The Supreme Court's Iancu v. Brunetti decision means the U.S. Patent and Trademark Office will be forced to register any mark, regardless of its content.
After the Supreme Court decided in Matal v. Tam that a Lanham Act prohibition against the registration of “disparaging” trademarks clashed with the First Amendment and was thus invalid, many believed that it wouldn’t be long before the Supreme Court Justices struck down a similar prohibition against the registration of marks including “immoral” or “scandalous” material under §1052(a). And they were right, it finally happened as predicted last Monday.
In its decision, the highest justice court of the United States of America held that the nearly century-old prohibition by the USPTO on the federal registration of “immoral” or “scandalous” trademarks, more specifically, to accept the registration of "FUCT" amounted to viewpoint discrimination in violation of the First Amendment to the U.S. Constitution.
For those not familiar with the Iancu v. Brunetti case, here is a (very) brief summary: "FUCT" is the clothing line founded by Mr. Erik Brunetti, who took on trademark examiners after being refused registration of his trademark. In December 2017, he prevailed against the contention that the government shouldn't have to subsidize distasteful marks and got the United States Court of Appeals for the Federal Circuit to hold that the Lanham Act's ban on immoral or scandalous matter was unconstitutional. This decision came out only months after the Supreme Court opinion involving Asian American Simon Tam, the front man of The Slants, convinced a majority of justices to strike down a different provision of the Lanham Act relating to the registration of disparaging marks. There is no doubt that the Tam case opened the door tothe decision in the Brunetti one.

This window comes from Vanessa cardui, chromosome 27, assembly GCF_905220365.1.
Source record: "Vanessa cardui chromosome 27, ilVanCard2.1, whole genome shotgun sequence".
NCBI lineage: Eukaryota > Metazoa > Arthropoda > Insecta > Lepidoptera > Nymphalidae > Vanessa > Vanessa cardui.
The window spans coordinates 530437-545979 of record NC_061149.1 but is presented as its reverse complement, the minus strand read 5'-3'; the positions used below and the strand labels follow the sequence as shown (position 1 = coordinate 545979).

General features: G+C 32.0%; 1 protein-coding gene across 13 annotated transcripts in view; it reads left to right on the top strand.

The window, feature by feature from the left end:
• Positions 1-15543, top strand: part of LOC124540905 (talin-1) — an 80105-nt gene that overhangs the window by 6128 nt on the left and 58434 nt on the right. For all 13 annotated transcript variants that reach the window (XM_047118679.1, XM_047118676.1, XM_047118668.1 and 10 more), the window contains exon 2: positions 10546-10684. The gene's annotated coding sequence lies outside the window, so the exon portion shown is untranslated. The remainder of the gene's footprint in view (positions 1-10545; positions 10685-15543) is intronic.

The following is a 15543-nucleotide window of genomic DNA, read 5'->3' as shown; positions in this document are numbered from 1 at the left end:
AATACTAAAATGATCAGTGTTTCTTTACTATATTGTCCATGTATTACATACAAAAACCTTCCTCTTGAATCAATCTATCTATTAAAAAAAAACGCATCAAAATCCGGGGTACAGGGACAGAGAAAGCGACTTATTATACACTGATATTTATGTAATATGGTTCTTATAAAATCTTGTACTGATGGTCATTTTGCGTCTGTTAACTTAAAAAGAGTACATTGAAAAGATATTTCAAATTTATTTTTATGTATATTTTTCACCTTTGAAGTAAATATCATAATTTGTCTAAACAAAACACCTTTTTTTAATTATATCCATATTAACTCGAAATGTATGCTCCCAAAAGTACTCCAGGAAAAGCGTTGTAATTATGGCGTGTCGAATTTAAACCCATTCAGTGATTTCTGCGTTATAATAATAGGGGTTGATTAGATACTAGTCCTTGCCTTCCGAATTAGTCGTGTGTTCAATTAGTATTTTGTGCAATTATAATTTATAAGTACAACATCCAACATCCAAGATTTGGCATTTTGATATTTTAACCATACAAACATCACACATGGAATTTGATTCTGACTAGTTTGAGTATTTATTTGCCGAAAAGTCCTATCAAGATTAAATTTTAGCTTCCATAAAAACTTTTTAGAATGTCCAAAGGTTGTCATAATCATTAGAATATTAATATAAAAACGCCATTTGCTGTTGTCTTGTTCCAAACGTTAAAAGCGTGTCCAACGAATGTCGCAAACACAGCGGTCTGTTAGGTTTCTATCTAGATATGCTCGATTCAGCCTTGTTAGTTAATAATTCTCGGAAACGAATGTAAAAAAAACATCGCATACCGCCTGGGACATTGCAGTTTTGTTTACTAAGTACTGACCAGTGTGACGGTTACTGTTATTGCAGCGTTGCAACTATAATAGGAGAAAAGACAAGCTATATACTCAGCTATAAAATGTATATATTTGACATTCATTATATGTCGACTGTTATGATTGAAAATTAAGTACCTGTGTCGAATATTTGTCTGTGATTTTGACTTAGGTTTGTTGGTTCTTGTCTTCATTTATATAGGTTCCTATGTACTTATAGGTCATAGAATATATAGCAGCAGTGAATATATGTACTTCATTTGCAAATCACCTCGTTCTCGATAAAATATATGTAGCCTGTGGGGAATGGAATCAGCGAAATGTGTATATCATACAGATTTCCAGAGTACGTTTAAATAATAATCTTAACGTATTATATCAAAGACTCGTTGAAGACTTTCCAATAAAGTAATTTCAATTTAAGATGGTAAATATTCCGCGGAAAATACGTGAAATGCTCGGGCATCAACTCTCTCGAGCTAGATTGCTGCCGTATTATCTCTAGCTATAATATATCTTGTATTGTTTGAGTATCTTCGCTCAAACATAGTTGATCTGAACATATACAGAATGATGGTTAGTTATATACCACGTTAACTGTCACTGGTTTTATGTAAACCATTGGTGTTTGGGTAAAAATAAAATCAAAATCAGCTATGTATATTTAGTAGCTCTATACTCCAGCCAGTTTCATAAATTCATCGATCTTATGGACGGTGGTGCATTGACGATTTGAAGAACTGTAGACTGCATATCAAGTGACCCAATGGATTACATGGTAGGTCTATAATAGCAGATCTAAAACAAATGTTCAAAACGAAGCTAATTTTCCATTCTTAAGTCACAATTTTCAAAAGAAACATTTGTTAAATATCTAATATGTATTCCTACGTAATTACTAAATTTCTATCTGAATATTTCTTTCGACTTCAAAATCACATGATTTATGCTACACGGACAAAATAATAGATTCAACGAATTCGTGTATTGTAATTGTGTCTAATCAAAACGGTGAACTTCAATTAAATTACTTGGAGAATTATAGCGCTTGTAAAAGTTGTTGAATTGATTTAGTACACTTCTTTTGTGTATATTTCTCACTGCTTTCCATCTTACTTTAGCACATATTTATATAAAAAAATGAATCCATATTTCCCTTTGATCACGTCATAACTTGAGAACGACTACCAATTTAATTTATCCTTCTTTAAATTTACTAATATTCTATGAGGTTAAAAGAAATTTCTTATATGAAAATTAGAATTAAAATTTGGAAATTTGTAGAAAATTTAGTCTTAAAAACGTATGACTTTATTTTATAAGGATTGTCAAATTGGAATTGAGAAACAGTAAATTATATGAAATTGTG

The speech at issue in this case was the clothing company’s brand name, which comprises a word described during oral argument as “the equivalent of [the] past participle form of a well-known word of profanity.” This word, FUCT, had been denied trademark registration because it was determined to have “decidedly negative sexual connotations” and found to be a “a total vulgar” under this Lanham Act section.
The government argued that the trademark registration program doesn't really restrict speech. Individuals and businesses may hold trademark rights in a word or phrase used to identify goods and services in commerce, but that doesn't necessarily mean they need to and have the right to register it. Registering a trademark with the USPTO only provides certain advantages like good evidence of that trademark's validity.
The Supreme Court agrees with Brunetti that no principled reason exists for distinguishing the disparagement ban from the scandalous ban. “When is expressive material ‘immoral’’’? Answering the question, the Supreme Court Justices consulted the dictionary and found that, according “to a standard definition,” a word is immoral when it is “inconsistent with rectitude, purity, or good morals; wicked; or vicious.” The Court then concluded that the prohibition against immoral and scandalous marks is viewpoint- discriminatory because it allows registration of marks that accord with the viewpoint of purity or good morals or righteousness but denies registration to those marks that convey the opposite viewpoint. The Court concluded that a prohibition against the registration of “immoral” or “scandalous” trademarks cannot stand in light of the Free Speech Clause of the First Amendment. So, moving forward the USPTO will be forced to register just about any mark thrown its way, regardless of content and assuming it is not generic or confusingly similar to an already registered mark.